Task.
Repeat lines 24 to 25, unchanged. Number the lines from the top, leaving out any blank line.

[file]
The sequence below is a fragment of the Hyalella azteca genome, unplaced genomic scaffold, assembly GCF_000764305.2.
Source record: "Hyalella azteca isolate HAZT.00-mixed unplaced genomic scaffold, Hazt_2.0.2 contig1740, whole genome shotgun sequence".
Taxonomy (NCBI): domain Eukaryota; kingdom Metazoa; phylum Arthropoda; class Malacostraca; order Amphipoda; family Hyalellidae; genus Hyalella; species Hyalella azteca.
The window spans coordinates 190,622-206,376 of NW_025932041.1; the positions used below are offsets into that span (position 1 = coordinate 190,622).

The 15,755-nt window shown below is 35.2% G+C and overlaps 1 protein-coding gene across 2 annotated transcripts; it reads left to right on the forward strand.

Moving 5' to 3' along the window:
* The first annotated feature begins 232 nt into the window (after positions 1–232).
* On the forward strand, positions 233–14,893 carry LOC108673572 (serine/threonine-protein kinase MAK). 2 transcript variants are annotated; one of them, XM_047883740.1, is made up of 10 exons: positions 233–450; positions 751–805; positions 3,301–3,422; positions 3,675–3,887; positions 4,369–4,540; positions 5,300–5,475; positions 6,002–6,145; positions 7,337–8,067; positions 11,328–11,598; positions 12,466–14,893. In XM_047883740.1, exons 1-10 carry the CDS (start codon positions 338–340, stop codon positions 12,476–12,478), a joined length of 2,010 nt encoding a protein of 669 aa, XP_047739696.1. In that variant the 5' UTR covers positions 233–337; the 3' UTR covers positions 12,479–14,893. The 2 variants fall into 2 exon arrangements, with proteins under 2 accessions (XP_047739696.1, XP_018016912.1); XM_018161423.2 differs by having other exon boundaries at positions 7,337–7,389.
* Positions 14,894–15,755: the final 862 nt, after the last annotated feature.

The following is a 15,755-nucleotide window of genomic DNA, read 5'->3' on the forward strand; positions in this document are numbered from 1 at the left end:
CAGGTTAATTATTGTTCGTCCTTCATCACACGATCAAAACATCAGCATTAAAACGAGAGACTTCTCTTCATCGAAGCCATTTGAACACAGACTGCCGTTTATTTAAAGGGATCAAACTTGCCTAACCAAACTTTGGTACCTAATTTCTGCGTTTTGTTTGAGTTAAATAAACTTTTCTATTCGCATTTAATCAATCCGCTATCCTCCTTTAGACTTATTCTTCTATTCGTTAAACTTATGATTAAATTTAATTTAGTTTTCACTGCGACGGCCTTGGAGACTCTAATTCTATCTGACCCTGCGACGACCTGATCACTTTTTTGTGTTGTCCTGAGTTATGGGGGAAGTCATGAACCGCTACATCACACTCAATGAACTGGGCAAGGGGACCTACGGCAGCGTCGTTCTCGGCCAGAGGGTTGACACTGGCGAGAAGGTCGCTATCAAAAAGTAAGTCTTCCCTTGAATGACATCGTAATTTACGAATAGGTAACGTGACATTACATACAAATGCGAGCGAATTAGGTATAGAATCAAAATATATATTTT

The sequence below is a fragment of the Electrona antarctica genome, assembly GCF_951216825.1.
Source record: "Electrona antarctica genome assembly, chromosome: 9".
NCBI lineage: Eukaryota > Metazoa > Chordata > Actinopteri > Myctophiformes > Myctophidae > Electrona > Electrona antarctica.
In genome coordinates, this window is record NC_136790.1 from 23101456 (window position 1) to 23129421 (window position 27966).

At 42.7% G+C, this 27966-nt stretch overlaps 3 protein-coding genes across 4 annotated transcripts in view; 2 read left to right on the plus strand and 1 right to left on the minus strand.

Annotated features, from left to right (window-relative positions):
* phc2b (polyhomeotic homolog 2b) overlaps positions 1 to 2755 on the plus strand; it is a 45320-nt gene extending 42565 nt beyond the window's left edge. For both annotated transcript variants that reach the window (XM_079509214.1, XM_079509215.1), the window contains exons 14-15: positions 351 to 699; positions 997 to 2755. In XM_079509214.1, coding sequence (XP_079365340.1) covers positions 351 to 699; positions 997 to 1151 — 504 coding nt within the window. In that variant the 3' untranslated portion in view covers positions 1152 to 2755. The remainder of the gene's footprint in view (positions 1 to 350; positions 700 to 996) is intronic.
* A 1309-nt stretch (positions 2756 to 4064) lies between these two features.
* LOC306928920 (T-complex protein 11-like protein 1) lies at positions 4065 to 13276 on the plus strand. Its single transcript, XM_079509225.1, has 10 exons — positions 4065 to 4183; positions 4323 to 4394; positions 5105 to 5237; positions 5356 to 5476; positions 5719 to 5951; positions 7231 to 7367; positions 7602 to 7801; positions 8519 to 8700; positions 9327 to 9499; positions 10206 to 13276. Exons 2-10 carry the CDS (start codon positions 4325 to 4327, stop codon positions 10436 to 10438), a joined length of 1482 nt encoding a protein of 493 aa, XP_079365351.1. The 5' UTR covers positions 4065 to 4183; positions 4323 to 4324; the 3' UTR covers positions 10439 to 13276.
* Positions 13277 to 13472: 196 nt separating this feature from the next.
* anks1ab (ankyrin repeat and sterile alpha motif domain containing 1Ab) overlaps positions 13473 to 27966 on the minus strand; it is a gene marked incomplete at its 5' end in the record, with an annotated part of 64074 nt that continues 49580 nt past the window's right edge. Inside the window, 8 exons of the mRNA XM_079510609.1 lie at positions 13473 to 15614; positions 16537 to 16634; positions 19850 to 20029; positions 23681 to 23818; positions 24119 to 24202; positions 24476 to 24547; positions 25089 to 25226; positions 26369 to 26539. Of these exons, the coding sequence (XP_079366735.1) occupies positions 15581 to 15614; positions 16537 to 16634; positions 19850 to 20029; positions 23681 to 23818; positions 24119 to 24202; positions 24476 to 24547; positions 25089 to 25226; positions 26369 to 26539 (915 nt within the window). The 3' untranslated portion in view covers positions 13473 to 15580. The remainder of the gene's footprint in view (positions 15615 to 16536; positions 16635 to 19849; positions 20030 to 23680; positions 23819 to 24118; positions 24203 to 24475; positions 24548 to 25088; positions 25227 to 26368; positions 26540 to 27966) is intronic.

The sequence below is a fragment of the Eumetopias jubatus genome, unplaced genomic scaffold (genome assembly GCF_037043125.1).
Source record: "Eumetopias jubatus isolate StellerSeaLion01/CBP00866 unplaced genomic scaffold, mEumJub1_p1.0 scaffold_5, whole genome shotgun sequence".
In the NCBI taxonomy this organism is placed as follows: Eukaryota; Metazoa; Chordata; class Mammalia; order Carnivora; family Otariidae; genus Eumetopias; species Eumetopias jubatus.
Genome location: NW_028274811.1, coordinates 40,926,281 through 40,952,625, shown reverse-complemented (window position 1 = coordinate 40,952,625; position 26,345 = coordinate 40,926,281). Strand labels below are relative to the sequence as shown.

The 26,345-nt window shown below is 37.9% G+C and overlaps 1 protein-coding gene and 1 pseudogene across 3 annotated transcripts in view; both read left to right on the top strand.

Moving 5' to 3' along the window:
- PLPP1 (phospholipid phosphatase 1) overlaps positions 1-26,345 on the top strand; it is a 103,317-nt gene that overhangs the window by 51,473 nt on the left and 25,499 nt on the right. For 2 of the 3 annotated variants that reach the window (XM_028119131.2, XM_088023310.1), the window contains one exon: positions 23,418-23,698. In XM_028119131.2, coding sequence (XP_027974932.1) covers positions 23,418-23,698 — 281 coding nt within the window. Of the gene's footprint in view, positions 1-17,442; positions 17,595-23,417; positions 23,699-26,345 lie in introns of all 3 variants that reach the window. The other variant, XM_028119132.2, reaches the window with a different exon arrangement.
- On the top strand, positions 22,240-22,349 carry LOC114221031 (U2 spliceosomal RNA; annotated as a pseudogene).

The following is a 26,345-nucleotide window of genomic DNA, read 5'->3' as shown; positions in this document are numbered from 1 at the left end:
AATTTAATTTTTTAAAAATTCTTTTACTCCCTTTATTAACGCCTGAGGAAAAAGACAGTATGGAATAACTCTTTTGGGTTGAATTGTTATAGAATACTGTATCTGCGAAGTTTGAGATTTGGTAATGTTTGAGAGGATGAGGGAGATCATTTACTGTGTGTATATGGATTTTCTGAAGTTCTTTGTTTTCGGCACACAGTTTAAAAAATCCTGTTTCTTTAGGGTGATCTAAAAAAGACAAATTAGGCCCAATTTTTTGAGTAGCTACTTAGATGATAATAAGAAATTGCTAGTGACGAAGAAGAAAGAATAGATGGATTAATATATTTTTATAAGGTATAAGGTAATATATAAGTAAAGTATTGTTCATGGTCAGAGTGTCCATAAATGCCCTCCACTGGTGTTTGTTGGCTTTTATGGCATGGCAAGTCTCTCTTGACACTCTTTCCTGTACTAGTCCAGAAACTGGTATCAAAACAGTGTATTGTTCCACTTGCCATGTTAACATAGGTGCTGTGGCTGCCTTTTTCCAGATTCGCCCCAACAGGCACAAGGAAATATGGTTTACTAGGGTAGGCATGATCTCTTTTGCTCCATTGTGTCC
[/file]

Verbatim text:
Source record: "Eumetopias jubatus isolate StellerSeaLion01/CBP00866 unplaced genomic scaffold, mEumJub1_p1.0 scaffold_5, whole genome shotgun sequence".
In the NCBI taxonomy this organism is placed as follows: Eukaryota; Metazoa; Chordata; class Mammalia; order Carnivora; family Otariidae; genus Eumetopias; species Eumetopias jubatus.